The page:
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As the ‘Welsh Memorials’ project has gathered information about WW1 memorials from all over Wales, it has become clear that different parts of Wales can have different patterns of memorialisation. One clear generalisation is that industrial Wales had a greater number and variety of WW1 memorials than rural Wales. Although there are plenty of interesting exceptions, as a rule the WW1 memorials in rural Wales are thinner on the ground and have fewer names commemorated on them – which is obviously related to the sparser population in these areas.

Within industrial or urban Wales, there are also some interesting patterns: some areas where memorialisation was more intense than others. (Of course, one factor to bear in mind is the survival rate of memorials may not be uniform, and there are some parts of Wales where it appears that more have been lost than have survived). This article will focus in on Morriston, north Swansea, an area which had a very strong concentration of Nonconformist chapels in 1914.

The map above gives an idea of the distribution of these chapels (using the data of the Royal Commission on the Ancient and Historic Monuments of Wales). Some of these chapels have closed down, while others have merged, but a fair number of their memorials are still extant.

As a result of there being so many chapels in one locality, there was an element of rivalry between them, and we can see that expressed during the period 1914-18 in terms of the question of how many recruits had joined from each congregation. Each institution sought to show that it was ‘doing its bit’ for the war effort, and so publicised the number of their young men who had joined the Armed Forces. For example, a newspaper report in 1916 declared that ‘Carmel Church is not one of the largest in Morriston, but has the good record of having 36 of its members and adherents with the Colours’ (Herald of Wales, 22 January 1916, p.8).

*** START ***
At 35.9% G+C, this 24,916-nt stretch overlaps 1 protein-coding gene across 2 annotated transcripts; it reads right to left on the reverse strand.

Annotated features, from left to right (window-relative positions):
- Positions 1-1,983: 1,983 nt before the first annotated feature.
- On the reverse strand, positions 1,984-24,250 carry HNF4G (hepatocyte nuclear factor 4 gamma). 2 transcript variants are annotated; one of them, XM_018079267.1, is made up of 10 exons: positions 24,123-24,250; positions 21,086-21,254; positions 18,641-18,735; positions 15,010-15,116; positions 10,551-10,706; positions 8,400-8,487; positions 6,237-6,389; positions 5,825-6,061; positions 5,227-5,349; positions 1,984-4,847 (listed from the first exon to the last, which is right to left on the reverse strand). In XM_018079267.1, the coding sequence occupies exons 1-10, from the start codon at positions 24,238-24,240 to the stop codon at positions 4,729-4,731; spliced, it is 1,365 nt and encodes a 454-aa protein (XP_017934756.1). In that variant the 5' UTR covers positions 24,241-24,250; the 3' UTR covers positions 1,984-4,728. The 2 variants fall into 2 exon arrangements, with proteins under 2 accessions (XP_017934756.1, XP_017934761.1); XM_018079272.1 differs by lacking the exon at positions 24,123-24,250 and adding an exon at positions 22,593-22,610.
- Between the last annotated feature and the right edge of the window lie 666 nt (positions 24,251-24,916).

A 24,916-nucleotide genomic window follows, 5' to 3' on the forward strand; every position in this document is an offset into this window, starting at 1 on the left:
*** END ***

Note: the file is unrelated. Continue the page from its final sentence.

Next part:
Here is an example of a contemporary Roll of Honour that was kept by Philadephia (Calvinistic Methodist) chapel, Morriston. It is likely that most local chapels had Rolls of Honour similar to this one on display as the war was being fought.


However, most of these have not survived, as they were superseded by more ornate memorials commissioned at the end of the war.


One thing that is clear from looking at the memorials below is that one local artist designed a number of them. W.J.James, of Penrhiwforgan, Morriston, designed all of the ones below: clockwise from the top-left – Soar; Carmel; Tabernacl; Tabernacl, Cwmrhydyceirw and Seion. In each of these designs there is an image of the chapel building in the middle towards the top, flanked by the Union flag and the Welsh dragon.


The design of the memorial of Tabernacl (on Woodfield Street – renowned as one of the most grandiose of all the chapels in Wales) is particularly interesting. It has the motto  of the Welsh Regiment, “Better death than dishonour” in four languages (English, Welsh, French and Flemish) and ten militaristic pictures, including images of machine gunners and tanks.

As well as the Roll of Honour, Tabernacl (Baptist) Cwmrhydyceirw has a tablet commemorating the two men from the chapel who died.

Bethania (Calvinistic Methodist) does not have a Roll of Honour – although the Annual Report for 1919 does give details of the 55 men from the chapel who served in the war. It has, on one side of the pulpit, a marble memorial to the 10 men from the chapel who died. It also has, on the other side, a similar memorial to the 5 men who were killed in the Second World War, as sad testimony to the fact that the Great War was not, after all, ‘the war to end wars’.


February 5th, 2018

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